BIA/Kelsey estimates that the U.S. “deal-a-day” market will reach $4 billion over the next four years. The researcher pegs the U.S. market to be worth $873 million in 2010. Further, according to the report, 178 cities in the U.S. are served by the various deal-a-day companies. These offers reach more than 102 million people in the country. Hitwise’s comparison statistics on group buying show that Groupon commands 79% of the U.S. market in group buying, and LivingSocial is a distant second with an 8% share.
LivingSocial was founded in 2007 as a social discovery and cataloging network for reviewing and sharing common interests. It evolved into a social commerce engine offering local deals to a subscriber base of about 20 million people in more than 120 markets in 11 countries.
Like Groupon, LivingSocial receives revenues by sharing the deal value with the local merchant. However, compared with the hefty 50% cut that Groupon usually takes for a deal, LivingSocial usually takes a smaller 35% share from businesses. Last year LivingSocial made history by launching the biggest-ever group deal campaign, in which it sold sold $13 million worth of $20 Amazon Gift cards at $10 each. LivingSocial is also looking at bringing in ad revenues. Earlier this month, its website featured the company’s first ever ad with NBC offering $2 off to all buyers of a restaurant offer in exchange for watching a 30-second trailer of the network’s new TV show, America’s Next Great Restaurant.
LivingSocial has not disclosed financials. However, reports estimate that it earns more than $1 million a day and is expected to clock more than $500 million revenues in 2011. The company is estimated to be worth over $1 billion. Recently, Amazon invested $175 million in LivingSocial, adding to the company’s existing $49 million in funding.
LivingSocial Expands Its Market Reach
LivingSocial has traditionally focused on smaller businesses, including local florists, spas, and restaurants. However, earlier this month, it went more upscale and launched a $10,000 coupon for a one-day stay package at a penthouse suite at the Fairmont hotel. The package, which normally retails for $20,000, included a day’s stay in the suite and rental of a Maserati Quattroporte. It was LivingSocial’s most expensive deal thus far, by a large margin, and the company sold 115 coupons. Clearly, LivingSocial is “trying to reach a broader demographic.”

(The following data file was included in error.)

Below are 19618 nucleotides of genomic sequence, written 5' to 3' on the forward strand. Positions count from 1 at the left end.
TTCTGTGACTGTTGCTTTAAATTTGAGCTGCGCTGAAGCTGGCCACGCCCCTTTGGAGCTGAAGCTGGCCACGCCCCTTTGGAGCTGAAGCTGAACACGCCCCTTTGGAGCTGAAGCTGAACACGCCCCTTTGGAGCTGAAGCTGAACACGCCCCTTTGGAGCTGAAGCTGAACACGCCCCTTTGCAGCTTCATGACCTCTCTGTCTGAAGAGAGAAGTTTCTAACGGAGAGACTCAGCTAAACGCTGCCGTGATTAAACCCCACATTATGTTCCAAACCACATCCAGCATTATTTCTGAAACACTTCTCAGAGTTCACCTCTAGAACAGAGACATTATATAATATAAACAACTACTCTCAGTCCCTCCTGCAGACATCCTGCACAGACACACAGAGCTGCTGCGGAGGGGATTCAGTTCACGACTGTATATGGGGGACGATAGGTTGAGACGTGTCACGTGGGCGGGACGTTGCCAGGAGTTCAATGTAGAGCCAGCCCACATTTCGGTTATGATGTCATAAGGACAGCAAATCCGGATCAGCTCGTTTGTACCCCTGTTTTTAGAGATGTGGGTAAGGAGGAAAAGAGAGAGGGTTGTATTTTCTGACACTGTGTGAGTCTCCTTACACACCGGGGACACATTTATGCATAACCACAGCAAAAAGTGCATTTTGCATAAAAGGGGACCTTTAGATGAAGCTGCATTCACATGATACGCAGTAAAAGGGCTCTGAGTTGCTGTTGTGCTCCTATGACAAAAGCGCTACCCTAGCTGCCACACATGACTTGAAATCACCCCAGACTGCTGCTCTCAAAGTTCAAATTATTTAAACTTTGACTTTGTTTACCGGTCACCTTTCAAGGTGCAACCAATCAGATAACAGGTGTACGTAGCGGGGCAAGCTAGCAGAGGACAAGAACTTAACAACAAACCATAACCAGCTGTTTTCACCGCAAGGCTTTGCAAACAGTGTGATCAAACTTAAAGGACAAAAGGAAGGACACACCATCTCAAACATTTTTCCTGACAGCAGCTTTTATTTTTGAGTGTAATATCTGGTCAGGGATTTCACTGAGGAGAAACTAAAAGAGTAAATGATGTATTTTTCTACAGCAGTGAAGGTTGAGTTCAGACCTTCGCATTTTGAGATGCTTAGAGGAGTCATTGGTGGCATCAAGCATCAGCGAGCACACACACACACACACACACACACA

LivingSocial is also venturing into travel deals through LivingSocial Escapes. Earlier last year, it bought Urban Escapes, a group adventure site, for an undisclosed sum. Urban Escapes operated in Boston, Washington, DC, New York, and Philadelphia and targeted people interested in guided outdoor adventures ranging from snow tubing day trips to longer excursions in Mexico. In a recent interview, CEO Tim O’Shaugnessy said that LivingSocial Escapes is on a $100 million annual revenue run rate. That translates to a 20% revenue contribution for the company.
Within travel, the company also launched LivingSocial Adventures, which conducts group tours. Recently, in New York, it offered ‘Snowtubin’ and Tastin’, which gave deal buyers a round-trip bus ride to a snow tubing resort with exclusive access to a snow slope followed by a visit to a brewery. At present, Adventures is available in eight markets, and there are plans to extend to 24 markets by the end of the year.
LivingSocial’s Mobile Offerings
To expand its mobile offerings, the company is conducting a pilot program called Instant Deals for its iPhone- and Android-based smartphone app. The program uses the smartphone’s location-sensing capabilities to alert customers of smart deals running within a half-mile radius. Unlike the regular deals, these deals run for a shorter time and let merchants offer instantaneous deals to boost traffic. The pilot is being run in select neighborhoods in Washington, DC and will expand to other cities based on its success.
LivingSocial’s Global Expansion
Like Groupon, LivingSocial is focusing on international markets. It is present in 11 countries and is looking at acquisitions to grow that base. Recently, it acquired a majority stake in LetsBonus, a daily deal site with presence in 25 cities in Spain, Italy, Portugal, Argentina, and Mexico. Earlier last year, it acquired a controlling stake in Australia’s Jump On It for $5 million.
Groupon, with its $15 billion market value, is much larger and through their tie-ups is able to offer more deals per day in a city. But, Groupon’s deals are also getting weird as this 60% discount on colon cleaning proves. Meanwhile, LivingSocial is concentrating on not only adding more markets and merchants, but also on successfully diversifying offerings and demographics. The company is growing very quickly and is hiring 150 employees a month, mostly in sales. Surely, competition between the two will be interesting to watch in the near future. I particularly like the focus on travel, which could become a big business in the daily deal sector.